Swollen River

 

Monsoon Rain arriving in Phnom Penh

 

The Mekong has swollen like a fat rolling python, writhing angrily in its muddy channel; creating the glistening illusion that it is about to burst over its banks and seethe through the city streets. It is hot and it is wet, steam for air, walking through soup, grey skies build. Without warning winds start scattering through the streets and lanes in all directions, like fleeing spirits in silent panic; lightning begins fizzing across the sky, thunder rolls, claps and booms, shaking the very atmosphere –then, after an eerie pause, all hell breaks loose.

Rain is a gentle word for poets and farmers; it doesn’t rain in Phnom Penh: a bloated, distressed and distended sky just ups and empties itself on a city, like a giant basin being dumped on an urchin child. Drains, streets and whole urban villages flood in an instant, traffic stalls to a halt and the city collectively gasps for air in the deluge. Welcome to the ‘Rainy Season’, Phnom Penh style.

Phnom Penh appears to have four seasons as best I can tell; Hot and Dry season, Hot and Windy season, Hot and Humid season and Hot and Rainy season. Being a seasonal (and seasoned) drinker, my thoughts turn to what wines and wine styles I may adopt at this time of year, to see me through yet another monsoonal myopia of rising damp, perpetually wet washing, traffic jams and the unique blend of dirty water and steamy sweat in the Penh.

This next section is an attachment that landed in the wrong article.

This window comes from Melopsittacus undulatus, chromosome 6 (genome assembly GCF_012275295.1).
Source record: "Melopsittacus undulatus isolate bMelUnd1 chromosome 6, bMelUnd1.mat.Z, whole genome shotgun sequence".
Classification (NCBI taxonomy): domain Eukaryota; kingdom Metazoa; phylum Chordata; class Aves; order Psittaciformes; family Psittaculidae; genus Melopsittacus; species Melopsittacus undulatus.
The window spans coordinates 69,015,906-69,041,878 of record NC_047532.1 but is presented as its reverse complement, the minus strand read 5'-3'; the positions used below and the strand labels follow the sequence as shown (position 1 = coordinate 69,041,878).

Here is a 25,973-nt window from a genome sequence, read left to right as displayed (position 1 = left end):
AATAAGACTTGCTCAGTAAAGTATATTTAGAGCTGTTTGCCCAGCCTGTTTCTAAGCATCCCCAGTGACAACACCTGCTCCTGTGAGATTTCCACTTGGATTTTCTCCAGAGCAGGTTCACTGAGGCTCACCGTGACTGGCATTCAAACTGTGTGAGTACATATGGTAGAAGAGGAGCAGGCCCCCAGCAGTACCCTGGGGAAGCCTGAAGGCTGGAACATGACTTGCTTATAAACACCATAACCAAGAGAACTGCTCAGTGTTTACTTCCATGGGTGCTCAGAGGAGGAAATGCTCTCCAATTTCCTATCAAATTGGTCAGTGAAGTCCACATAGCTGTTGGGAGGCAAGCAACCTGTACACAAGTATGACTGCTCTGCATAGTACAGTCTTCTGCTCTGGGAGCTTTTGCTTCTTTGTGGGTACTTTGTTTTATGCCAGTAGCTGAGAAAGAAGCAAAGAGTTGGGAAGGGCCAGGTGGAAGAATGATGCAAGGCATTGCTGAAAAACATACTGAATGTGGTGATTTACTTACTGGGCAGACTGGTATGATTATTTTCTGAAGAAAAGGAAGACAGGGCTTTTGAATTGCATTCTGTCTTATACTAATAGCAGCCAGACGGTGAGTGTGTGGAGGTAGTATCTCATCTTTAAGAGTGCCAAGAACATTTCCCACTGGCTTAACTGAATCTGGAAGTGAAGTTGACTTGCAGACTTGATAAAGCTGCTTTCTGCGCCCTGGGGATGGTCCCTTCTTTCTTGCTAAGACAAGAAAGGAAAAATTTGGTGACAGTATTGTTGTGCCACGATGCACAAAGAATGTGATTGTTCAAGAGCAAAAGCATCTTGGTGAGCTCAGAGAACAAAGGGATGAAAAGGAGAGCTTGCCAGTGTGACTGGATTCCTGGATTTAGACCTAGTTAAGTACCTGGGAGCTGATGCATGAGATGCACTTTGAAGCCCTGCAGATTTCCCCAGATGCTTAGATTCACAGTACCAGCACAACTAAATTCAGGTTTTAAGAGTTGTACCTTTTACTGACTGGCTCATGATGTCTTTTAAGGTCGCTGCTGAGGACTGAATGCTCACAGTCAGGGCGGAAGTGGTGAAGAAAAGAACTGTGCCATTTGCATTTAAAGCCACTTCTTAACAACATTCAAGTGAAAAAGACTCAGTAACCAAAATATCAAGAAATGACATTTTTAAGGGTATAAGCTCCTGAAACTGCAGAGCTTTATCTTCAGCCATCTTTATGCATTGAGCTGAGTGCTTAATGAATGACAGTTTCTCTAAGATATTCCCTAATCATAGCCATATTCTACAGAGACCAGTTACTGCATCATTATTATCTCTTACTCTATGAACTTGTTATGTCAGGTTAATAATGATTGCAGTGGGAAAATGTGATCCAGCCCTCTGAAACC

This year I have found myself pining for wines as fresh as an alpine spring morning and as crisp as a well starched shirt. I am therefore seriously getting into Vermentino. Originally from Sardinia and produced across Italy in Liguria and Piedmonte, it is also prominent in Corsica and is now enjoying popularity in southern France and a number of New World countries such as Australia and the U.S.A. Australia’s oldest family owned winery Yalumba, have recently released a very accessible and enjoyable Vermentino under their ‘Y’ series label, whilst Sardinian Vermentino can be hard to find it is well worth seeking out. They are best consumed as young wines whilst they still retain their vibrancy and freshness.

Vermentino

At its fragrant best, this dry white wine has an aromatic perfume of fresh jasmine and nectarines with a hint of sandalwood and an undertone of fresh herbs. The palate shows intense fruity flavours of cumquats and lemon drops with, pink grapefruit notes and a bracing minerality and acidity on the finish.  Served well chilled, this is the perfect wine for a bit of clarity during the dengue haze of rainy season in the city.

Vermentino works well with fish and white meats but really shines with vegan and vegetarian cuisine; it can also handle a little bit of spice but it works best with the clean flavours of salads and Antipasti.

vermentino glass

 

Be the first to comment

Leave a Reply

Your email address will not be published.


*



*